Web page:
Location: Southwestern Acton, close to Stow boundary, between Stow Street and Central Street, including Mt. Hope Cemetery woodland.
Main trail: 0.5 mile
Level to slightly hilly; uplands mostly dry; blue trail on west side seasonally interrupted by wetlands
- Cul-de-sac on Robbins Street, off Stow Street (Parking, Kiosk)
- End of Billings Street, off Robbins Street (P on-street)
- West side of Prescott Road, off Robbins Street
- Central St., north side of Mt. Hope Cemetery
- Rear of Mt. Hope Cemetery (P)
Heath Hen Meadow Conservation Land, comprising wetlands, streams, meadows, and upland woods, together with Heath Hen Meadow Brook, which forms its northern boundary, take their name from a once-abundant, partridge-like relative of the prairie chicken that became extinct early in the 20th century. The brook rises in Stow, picks up the Muddy Brook tributary at the western boundary, and merges with Fort Pond Brook near the eastern boundary. The wetlands acreage is extensive, comprising two-thirds of the property.
The main entrance is from the Robbins Street cul-de-sac via a short, red access trail, which joins the main straight-through trail at its midpoint. From its southern end at the Billings Street cul-de-sac, the trail winds through woods of mature white pines behind the houses on Billings Street, passing two prominent vernal pools. After intersecting the red access trail, the main trail continues through two meadows and another small woodland before reaching its northern terminus at Heath Hen Meadow Brook.
One of the property’s two blue secondary trails leaves the westerly side of the main trail at two points along the Billings Street segment. From this short loop it winds through moist woodlands, along an esker, and ends seasonally at the edge of the wetlands. When frozen during the winter, the wetlands may be crossed to a small island—probably originally an extension of the esker—that the trail encircles. When accessible, this island is an excellent place for viewing the marsh birds that inhabit the broad marsh.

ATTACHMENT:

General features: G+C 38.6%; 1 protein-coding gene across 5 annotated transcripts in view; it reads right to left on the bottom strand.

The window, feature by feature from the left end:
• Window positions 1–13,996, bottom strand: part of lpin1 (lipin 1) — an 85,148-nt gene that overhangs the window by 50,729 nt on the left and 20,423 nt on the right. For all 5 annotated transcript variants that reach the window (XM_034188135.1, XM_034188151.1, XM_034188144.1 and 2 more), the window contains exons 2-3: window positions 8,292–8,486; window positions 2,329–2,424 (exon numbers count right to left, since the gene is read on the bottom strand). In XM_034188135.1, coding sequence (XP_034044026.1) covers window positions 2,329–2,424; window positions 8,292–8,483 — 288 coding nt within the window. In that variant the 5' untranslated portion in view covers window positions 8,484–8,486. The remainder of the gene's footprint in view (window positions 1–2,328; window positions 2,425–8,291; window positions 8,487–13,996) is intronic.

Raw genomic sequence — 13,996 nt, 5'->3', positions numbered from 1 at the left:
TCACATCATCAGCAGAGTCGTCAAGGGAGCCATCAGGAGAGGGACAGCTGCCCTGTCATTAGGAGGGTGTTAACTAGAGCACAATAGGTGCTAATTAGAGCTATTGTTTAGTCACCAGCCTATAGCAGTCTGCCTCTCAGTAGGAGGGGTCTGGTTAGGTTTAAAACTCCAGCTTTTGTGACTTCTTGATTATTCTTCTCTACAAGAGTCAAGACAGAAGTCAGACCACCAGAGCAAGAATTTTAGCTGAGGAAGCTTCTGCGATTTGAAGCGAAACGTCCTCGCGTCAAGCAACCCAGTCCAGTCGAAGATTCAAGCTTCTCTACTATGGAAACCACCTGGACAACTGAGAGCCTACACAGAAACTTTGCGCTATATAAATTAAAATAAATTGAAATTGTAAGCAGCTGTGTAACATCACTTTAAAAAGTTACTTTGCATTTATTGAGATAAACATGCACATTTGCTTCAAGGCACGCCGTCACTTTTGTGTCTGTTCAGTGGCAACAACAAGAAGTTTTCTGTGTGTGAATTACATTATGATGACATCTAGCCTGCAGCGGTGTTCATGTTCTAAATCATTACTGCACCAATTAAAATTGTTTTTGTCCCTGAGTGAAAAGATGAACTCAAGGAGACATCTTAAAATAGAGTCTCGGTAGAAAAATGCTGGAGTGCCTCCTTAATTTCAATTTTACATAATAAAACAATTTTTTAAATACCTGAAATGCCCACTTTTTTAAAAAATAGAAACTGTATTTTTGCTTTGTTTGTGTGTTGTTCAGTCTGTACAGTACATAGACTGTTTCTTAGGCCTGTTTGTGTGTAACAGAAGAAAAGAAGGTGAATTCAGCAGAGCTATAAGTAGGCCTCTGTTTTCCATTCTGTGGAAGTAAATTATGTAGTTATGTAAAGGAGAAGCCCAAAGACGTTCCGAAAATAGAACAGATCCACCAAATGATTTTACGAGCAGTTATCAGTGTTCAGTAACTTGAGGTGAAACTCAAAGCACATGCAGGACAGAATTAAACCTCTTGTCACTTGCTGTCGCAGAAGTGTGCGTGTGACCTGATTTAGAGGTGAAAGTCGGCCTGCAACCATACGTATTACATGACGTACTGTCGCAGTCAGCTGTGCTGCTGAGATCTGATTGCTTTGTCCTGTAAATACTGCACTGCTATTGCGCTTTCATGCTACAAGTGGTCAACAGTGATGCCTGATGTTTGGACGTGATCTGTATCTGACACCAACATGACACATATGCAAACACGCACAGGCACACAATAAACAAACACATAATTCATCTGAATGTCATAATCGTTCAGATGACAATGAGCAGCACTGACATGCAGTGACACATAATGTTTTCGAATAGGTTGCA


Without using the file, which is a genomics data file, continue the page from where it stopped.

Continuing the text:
The other secondary trail leaves the main trail at the southern end of the upper meadow and rejoins the main trail north of the lower meadow, near the Heath Hen Meadow Brook crossing. This blue trail passes through the remains of a former apple orchard and for most of its distance runs close to picturesque stone walls. The red access trail from Prescott Road intersects it near its midpoint. Both red and blue trails follow part of the remains of an old carriage path. Some of the stonework in this area appears to have lined this carriage route.
A footbridge built by Land Stewardship volunteers spans Heath Hen Meadow Brook, joining Heath Hen Meadow Conservation Land with the Mount Hope Cemetery woodland beyond. The cemetery and woodland are also town-owned land, and pedestrian access to the wooded area is possible from the back of the cemetery. A portion of the loop trail through this woodland skirts the edge of wetlands, while a shorter inner loop passes through upland woods. These trails are unblazed. On the upstream side of the bridge a large, seemingly permanent, beaver dam has significantly increased the extent of the wetlands above it. Below the dam, the streambed is narrow but can be reached by canoe from a put-in at the Maple Street crossing of Fort Pond Brook near Jones Field.
Heath Hen Meadow is home to a variety of wildlife including beaver, skunk, raccoon, opossum, deer, ducks, partridge, and an occasional blue heron. The meadows and surrounding woods provide habitat for numerous species of songbirds and raptors, as well as insects and amphibians.